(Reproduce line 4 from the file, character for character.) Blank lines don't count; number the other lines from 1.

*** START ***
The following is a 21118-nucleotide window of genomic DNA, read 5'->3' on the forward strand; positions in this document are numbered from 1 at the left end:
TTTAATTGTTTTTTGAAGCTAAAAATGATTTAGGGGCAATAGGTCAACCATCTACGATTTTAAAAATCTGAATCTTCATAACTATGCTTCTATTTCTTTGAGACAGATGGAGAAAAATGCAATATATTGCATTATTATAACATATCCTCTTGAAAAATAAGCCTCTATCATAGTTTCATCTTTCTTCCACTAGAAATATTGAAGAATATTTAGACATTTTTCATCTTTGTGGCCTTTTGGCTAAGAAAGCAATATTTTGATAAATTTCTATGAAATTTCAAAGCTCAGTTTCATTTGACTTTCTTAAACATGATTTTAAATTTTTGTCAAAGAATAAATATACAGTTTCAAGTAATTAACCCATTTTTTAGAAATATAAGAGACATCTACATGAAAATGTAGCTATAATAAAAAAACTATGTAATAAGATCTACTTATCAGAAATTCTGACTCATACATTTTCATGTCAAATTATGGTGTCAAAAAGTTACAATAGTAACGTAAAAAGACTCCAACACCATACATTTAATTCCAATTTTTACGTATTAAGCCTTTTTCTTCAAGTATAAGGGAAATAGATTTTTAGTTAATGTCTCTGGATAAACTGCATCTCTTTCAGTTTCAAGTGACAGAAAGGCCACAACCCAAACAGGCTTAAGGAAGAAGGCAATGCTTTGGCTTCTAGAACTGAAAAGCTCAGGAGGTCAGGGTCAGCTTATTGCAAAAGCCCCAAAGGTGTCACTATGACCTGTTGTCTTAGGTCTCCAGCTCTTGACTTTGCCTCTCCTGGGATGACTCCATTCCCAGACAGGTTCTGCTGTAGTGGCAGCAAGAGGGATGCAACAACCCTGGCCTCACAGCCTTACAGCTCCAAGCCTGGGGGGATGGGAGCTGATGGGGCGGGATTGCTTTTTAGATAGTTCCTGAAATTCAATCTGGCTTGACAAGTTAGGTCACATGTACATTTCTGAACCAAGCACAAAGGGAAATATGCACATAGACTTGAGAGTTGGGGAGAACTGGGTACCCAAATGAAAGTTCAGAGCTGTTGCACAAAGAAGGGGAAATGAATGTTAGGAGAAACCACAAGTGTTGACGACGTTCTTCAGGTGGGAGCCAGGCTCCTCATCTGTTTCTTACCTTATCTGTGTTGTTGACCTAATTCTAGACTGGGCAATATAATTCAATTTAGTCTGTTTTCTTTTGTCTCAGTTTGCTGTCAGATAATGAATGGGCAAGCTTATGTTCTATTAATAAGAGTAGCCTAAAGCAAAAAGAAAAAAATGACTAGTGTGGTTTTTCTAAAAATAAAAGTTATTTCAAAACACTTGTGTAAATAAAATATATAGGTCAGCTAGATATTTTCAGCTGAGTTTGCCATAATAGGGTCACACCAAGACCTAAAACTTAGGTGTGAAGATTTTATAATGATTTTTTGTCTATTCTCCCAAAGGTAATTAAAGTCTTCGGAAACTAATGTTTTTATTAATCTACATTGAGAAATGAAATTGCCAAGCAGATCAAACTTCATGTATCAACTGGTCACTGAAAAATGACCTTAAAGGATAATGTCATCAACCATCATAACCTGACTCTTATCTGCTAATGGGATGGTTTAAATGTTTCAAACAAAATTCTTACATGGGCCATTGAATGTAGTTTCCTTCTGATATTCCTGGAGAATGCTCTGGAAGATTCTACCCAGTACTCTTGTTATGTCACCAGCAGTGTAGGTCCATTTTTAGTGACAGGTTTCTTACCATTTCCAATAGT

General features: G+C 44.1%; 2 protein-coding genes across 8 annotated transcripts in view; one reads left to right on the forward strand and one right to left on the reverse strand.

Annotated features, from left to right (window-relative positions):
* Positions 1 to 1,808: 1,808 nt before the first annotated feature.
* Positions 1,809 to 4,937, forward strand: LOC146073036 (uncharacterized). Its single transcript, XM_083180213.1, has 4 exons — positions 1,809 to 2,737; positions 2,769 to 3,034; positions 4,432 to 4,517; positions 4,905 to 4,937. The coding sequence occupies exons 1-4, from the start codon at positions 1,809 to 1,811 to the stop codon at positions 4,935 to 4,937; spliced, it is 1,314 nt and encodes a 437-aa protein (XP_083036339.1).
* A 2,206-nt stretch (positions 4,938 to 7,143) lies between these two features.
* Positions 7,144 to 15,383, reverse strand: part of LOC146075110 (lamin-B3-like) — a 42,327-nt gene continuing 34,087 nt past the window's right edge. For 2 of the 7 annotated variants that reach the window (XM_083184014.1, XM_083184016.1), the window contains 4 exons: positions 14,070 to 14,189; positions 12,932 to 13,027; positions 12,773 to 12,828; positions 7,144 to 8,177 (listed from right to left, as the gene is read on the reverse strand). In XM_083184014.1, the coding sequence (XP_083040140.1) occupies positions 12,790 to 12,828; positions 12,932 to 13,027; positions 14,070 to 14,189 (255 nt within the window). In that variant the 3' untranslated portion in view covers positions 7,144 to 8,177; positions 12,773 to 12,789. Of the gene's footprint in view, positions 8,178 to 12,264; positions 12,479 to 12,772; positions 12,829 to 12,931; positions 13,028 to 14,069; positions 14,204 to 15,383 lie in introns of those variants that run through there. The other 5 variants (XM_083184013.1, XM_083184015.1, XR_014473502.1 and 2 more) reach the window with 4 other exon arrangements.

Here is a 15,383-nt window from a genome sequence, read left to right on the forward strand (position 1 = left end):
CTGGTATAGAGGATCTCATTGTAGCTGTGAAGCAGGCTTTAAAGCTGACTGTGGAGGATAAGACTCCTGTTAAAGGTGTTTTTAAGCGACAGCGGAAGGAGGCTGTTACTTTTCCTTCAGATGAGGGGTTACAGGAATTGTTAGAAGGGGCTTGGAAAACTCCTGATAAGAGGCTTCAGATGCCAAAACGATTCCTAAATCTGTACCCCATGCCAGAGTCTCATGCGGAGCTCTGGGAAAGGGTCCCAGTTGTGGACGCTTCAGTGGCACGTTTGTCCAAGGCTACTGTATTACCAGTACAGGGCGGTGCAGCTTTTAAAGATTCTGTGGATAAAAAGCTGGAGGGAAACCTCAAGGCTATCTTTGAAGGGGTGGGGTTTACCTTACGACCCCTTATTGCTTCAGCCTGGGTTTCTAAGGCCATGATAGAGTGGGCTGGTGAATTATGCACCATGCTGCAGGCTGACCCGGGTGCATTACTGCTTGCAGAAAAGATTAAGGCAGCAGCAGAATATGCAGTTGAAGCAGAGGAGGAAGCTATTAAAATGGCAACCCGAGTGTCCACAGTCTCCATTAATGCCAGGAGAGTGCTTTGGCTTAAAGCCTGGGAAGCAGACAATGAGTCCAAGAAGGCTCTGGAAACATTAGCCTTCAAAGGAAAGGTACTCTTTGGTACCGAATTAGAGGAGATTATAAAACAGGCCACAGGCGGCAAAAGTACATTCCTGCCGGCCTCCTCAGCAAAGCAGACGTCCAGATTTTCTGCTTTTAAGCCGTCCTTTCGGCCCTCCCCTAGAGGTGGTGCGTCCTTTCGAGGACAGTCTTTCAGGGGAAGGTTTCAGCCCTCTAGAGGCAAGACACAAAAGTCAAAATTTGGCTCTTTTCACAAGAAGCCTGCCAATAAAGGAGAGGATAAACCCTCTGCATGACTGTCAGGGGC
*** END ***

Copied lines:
Annotated features, from left to right (window-relative positions):